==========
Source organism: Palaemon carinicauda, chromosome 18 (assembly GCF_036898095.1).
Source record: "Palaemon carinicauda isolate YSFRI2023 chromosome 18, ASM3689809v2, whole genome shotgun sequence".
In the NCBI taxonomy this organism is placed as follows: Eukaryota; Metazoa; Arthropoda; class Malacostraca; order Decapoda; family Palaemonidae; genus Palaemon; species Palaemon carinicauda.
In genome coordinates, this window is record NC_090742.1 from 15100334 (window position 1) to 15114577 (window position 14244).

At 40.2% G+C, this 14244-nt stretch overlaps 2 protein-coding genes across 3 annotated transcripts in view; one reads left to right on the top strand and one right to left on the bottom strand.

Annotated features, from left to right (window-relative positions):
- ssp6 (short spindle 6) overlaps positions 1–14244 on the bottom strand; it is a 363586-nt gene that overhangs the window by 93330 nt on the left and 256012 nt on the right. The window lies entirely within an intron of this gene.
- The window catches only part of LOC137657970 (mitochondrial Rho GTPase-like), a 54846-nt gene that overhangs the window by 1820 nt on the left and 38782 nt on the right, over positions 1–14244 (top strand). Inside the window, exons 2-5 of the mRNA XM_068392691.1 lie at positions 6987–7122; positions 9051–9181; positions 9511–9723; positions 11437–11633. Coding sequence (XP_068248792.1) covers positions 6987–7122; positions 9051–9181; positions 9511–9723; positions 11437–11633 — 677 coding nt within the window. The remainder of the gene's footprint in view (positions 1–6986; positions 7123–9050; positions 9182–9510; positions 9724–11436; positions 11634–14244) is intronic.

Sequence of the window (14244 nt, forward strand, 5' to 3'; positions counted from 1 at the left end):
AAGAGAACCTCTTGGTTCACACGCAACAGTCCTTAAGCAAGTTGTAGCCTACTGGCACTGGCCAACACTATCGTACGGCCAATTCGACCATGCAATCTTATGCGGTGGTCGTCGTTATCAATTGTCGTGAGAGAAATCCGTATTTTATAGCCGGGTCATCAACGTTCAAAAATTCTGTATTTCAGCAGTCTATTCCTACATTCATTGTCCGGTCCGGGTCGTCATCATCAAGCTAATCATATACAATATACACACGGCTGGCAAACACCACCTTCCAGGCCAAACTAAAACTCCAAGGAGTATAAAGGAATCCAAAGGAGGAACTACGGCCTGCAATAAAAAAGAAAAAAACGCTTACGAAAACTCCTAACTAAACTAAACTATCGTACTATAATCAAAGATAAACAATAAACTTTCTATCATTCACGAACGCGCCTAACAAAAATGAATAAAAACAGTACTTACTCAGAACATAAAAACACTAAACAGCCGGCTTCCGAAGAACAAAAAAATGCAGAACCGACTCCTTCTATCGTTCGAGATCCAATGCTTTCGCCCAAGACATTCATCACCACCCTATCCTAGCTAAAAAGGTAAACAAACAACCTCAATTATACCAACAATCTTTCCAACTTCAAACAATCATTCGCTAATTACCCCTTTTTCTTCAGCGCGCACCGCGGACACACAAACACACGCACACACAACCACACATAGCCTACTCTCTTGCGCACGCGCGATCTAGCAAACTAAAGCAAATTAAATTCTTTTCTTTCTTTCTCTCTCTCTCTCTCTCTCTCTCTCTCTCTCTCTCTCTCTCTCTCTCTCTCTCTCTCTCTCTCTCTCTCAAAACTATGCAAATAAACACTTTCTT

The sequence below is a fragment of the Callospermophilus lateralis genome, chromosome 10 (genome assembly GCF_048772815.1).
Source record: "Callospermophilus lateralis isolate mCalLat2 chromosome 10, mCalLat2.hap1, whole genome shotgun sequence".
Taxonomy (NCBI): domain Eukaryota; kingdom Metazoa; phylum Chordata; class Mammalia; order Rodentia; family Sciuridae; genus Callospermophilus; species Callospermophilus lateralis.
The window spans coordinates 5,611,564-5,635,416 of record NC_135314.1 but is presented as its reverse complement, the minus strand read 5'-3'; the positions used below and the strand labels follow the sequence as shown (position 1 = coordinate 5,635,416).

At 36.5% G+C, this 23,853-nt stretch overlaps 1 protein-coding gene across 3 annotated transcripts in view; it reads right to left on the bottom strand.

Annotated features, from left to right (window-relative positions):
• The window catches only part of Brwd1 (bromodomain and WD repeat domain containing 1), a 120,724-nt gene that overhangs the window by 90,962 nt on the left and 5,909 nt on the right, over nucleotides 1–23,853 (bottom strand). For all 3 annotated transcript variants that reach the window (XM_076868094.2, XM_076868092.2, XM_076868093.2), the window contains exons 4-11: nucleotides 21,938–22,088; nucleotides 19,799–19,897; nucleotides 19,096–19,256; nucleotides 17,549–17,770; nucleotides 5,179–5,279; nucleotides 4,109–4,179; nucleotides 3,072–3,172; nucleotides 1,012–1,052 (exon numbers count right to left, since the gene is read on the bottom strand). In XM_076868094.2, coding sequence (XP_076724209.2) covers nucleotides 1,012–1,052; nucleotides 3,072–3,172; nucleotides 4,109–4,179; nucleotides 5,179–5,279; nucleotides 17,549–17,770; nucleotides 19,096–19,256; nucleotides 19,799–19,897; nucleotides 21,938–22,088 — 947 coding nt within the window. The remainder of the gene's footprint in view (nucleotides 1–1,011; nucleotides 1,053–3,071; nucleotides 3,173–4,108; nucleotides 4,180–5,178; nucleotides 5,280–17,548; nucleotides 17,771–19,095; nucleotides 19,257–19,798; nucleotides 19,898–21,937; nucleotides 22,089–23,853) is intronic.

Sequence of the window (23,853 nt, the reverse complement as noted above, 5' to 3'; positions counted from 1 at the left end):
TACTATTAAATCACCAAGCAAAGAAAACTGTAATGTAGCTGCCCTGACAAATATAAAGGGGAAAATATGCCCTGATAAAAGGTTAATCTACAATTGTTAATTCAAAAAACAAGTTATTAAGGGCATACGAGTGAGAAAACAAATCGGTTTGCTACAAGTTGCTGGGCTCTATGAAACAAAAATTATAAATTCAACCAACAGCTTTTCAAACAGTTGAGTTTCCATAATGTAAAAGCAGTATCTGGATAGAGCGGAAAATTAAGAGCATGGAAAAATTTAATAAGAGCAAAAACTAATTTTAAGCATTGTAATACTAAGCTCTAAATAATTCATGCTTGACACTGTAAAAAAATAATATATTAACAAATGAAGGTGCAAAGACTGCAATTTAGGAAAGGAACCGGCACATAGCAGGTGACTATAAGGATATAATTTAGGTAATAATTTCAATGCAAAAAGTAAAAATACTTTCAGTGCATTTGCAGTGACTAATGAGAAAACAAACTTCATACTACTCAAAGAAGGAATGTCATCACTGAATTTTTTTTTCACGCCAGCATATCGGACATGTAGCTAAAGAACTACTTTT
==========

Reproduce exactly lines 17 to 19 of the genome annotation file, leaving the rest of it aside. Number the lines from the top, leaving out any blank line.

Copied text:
• The window catches only part of Brwd1 (bromodomain and WD repeat domain containing 1), a 120,724-nt gene that overhangs the window by 90,962 nt on the left and 5,909 nt on the right, over nucleotides 1–23,853 (bottom strand). For all 3 annotated transcript variants that reach the window (XM_076868094.2, XM_076868092.2, XM_076868093.2), the window contains exons 4-11: nucleotides 21,938–22,088; nucleotides 19,799–19,897; nucleotides 19,096–19,256; nucleotides 17,549–17,770; nucleotides 5,179–5,279; nucleotides 4,109–4,179; nucleotides 3,072–3,172; nucleotides 1,012–1,052 (exon numbers count right to left, since the gene is read on the bottom strand). In XM_076868094.2, coding sequence (XP_076724209.2) covers nucleotides 1,012–1,052; nucleotides 3,072–3,172; nucleotides 4,109–4,179; nucleotides 5,179–5,279; nucleotides 17,549–17,770; nucleotides 19,096–19,256; nucleotides 19,799–19,897; nucleotides 21,938–22,088 — 947 coding nt within the window. The remainder of the gene's footprint in view (nucleotides 1–1,011; nucleotides 1,053–3,071; nucleotides 3,173–4,108; nucleotides 4,180–5,178; nucleotides 5,280–17,548; nucleotides 17,771–19,095; nucleotides 19,257–19,798; nucleotides 19,898–21,937; nucleotides 22,089–23,853) is intronic.

Sequence of the window (23,853 nt, the reverse complement as noted above, 5' to 3'; positions counted from 1 at the left end):
TACTATTAAATCACCAAGCAAAGAAAACTGTAATGTAGCTGCCCTGACAAATATAAAGGGGAAAATATGCCCTGATAAAAGGTTAATCTACAATTGTTAATTCAAAAAACAAGTTATTAAGGGCATACGAGTGAGAAAACAAATCGGTTTGCTACAAGTTGCTGGGCTCTATGAAACAAAAATTATAAATTCAACCAACAGCTTTTCAAACAGTTGAGTTTCCATAATGTAAAAGCAGTATCTGGATAGAGCGGAAAATTAAGAGCATGGAAAAATTTAATAAGAGCAAAAACTAATTTTAAGCATTGTAATACTAAGCTCTAAATAATTCATGCTTGACACTGTAAAAAAATAATATATTAACAAATGAAGGTGCAAAGACTGCAATTTAGGAAAGGAACCGGCACATAGCAGGTGACTATAAGGATATAATTTAGGTAATAATTTCAATGCAAAAAGTAAAAATACTTTCAGTGCATTTGCAGTGACTAATGAGAAAACAAACTTCATACTACTCAAAGAAGGAATGTCATCACTGAATTTTTTTTTCACGCCAGCATATCGGACATGTAGCTAAAGAACTACTTTT